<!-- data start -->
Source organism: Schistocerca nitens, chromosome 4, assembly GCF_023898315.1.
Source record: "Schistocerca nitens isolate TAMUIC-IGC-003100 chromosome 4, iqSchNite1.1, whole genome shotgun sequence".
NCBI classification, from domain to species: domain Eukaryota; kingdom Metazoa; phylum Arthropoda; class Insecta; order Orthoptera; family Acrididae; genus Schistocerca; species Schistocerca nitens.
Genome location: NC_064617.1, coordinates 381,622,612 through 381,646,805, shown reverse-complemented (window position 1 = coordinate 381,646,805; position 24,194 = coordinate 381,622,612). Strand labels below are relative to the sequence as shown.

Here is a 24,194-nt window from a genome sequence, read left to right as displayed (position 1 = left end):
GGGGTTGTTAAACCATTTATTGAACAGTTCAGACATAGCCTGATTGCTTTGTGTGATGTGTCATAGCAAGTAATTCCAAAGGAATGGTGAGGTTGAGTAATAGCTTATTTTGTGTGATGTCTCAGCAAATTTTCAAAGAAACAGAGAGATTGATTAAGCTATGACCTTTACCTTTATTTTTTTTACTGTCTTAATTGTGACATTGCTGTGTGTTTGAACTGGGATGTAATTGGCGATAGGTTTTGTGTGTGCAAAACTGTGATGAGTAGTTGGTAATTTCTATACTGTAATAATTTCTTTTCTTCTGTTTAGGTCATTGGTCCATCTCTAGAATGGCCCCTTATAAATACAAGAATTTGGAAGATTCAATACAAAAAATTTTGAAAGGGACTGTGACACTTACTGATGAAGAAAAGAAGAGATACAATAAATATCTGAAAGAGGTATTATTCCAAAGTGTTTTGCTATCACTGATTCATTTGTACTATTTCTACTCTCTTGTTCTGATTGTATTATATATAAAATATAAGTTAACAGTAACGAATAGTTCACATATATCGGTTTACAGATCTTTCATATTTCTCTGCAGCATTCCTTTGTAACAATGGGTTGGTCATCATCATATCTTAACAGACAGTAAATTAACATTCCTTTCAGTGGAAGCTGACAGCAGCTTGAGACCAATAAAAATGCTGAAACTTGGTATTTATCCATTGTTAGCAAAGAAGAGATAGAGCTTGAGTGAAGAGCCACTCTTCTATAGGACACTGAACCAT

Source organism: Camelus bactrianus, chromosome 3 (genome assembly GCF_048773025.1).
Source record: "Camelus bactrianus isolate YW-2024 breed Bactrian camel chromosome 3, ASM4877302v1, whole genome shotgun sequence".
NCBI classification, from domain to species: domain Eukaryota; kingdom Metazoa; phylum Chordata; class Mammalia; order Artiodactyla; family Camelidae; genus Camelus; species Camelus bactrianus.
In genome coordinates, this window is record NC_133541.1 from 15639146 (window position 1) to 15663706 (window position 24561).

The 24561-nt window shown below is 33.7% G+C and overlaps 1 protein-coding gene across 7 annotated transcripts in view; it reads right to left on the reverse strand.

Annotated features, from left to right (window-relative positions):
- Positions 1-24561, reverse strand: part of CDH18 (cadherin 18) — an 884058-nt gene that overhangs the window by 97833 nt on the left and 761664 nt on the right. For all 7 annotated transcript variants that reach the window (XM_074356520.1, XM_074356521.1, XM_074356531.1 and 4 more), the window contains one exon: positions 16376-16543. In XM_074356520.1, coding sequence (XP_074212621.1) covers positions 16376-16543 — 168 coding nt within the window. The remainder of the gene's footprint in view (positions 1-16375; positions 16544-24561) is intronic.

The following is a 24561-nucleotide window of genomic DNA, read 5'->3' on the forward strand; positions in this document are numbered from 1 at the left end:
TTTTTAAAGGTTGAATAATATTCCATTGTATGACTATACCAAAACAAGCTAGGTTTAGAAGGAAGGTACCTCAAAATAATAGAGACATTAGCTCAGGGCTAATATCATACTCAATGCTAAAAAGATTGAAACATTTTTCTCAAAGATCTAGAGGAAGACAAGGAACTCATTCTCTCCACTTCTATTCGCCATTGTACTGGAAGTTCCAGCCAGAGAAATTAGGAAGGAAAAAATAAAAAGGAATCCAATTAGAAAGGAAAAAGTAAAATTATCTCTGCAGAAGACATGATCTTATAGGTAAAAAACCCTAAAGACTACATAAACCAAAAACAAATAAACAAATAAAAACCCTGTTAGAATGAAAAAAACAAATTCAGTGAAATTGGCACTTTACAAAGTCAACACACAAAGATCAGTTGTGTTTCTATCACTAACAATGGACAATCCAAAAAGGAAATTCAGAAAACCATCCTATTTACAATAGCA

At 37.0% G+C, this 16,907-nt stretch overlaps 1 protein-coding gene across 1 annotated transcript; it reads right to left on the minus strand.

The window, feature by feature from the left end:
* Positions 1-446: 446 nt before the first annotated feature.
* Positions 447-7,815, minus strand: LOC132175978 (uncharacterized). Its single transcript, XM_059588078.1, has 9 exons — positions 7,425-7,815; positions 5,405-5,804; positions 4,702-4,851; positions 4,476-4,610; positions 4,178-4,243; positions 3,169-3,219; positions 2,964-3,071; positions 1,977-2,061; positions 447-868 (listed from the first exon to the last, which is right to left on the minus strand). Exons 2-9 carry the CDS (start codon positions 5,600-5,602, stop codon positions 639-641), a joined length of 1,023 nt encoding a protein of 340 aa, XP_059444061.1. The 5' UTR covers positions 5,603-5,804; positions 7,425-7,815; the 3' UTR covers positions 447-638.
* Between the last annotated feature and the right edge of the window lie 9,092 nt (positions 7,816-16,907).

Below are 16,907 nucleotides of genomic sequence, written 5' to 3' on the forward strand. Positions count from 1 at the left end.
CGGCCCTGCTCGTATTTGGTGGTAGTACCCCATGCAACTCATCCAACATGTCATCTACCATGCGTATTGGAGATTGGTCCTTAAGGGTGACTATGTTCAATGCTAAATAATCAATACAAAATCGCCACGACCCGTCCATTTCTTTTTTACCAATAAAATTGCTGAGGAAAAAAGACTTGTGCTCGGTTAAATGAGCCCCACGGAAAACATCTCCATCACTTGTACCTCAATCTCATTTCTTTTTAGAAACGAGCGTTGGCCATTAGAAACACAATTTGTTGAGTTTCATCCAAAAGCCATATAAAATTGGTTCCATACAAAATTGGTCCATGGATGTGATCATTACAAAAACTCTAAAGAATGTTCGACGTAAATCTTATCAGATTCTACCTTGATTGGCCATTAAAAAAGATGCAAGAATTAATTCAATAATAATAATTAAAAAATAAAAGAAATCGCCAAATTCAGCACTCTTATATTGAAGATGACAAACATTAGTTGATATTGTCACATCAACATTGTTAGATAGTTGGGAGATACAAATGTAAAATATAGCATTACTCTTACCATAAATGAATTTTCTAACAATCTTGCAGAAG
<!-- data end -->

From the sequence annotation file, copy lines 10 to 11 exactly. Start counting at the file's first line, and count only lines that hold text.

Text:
In genome coordinates, this window is record NC_133541.1 from 15639146 (window position 1) to 15663706 (window position 24561).

The 24561-nt window shown below is 33.7% G+C and overlaps 1 protein-coding gene across 7 annotated transcripts in view; it reads right to left on the reverse strand.